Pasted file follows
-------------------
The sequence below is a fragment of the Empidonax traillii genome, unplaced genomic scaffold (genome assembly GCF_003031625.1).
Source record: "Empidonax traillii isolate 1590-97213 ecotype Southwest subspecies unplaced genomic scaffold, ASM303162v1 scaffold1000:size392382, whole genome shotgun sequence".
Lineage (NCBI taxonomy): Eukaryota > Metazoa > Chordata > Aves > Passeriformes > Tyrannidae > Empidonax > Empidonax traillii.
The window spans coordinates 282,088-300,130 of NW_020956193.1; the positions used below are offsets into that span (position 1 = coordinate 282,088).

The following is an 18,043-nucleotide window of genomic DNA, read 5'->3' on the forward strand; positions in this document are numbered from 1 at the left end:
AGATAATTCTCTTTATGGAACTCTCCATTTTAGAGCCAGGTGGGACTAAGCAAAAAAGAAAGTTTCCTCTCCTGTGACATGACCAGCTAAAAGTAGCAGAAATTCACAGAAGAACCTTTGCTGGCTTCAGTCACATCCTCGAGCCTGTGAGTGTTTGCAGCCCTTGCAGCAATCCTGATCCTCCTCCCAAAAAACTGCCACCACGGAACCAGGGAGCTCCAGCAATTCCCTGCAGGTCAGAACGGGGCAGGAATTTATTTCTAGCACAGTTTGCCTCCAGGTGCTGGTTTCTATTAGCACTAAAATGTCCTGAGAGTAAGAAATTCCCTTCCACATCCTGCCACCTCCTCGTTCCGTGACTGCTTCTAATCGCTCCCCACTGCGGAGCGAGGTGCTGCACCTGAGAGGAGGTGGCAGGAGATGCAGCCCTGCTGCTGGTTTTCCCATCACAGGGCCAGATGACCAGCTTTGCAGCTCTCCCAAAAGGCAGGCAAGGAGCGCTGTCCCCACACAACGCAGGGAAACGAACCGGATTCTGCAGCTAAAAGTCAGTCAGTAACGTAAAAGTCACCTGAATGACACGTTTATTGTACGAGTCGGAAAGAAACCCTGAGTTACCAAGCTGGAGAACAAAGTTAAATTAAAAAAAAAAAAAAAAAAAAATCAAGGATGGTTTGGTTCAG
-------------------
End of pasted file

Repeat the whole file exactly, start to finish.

The sequence below is a fragment of the Empidonax traillii genome, unplaced genomic scaffold (genome assembly GCF_003031625.1).
Source record: "Empidonax traillii isolate 1590-97213 ecotype Southwest subspecies unplaced genomic scaffold, ASM303162v1 scaffold1000:size392382, whole genome shotgun sequence".
Lineage (NCBI taxonomy): Eukaryota > Metazoa > Chordata > Aves > Passeriformes > Tyrannidae > Empidonax > Empidonax traillii.
The window spans coordinates 282,088-300,130 of NW_020956193.1; the positions used below are offsets into that span (position 1 = coordinate 282,088).

The following is an 18,043-nucleotide window of genomic DNA, read 5'->3' on the forward strand; positions in this document are numbered from 1 at the left end:
AGATAATTCTCTTTATGGAACTCTCCATTTTAGAGCCAGGTGGGACTAAGCAAAAAAGAAAGTTTCCTCTCCTGTGACATGACCAGCTAAAAGTAGCAGAAATTCACAGAAGAACCTTTGCTGGCTTCAGTCACATCCTCGAGCCTGTGAGTGTTTGCAGCCCTTGCAGCAATCCTGATCCTCCTCCCAAAAAACTGCCACCACGGAACCAGGGAGCTCCAGCAATTCCCTGCAGGTCAGAACGGGGCAGGAATTTATTTCTAGCACAGTTTGCCTCCAGGTGCTGGTTTCTATTAGCACTAAAATGTCCTGAGAGTAAGAAATTCCCTTCCACATCCTGCCACCTCCTCGTTCCGTGACTGCTTCTAATCGCTCCCCACTGCGGAGCGAGGTGCTGCACCTGAGAGGAGGTGGCAGGAGATGCAGCCCTGCTGCTGGTTTTCCCATCACAGGGCCAGATGACCAGCTTTGCAGCTCTCCCAAAAGGCAGGCAAGGAGCGCTGTCCCCACACAACGCAGGGAAACGAACCGGATTCTGCAGCTAAAAGTCAGTCAGTAACGTAAAAGTCACCTGAATGACACGTTTATTGTACGAGTCGGAAAGAAACCCTGAGTTACCAAGCTGGAGAACAAAGTTAAATTAAAAAAAAAAAAAAAAAAAAATCAAGGATGGTTTGGTTCAG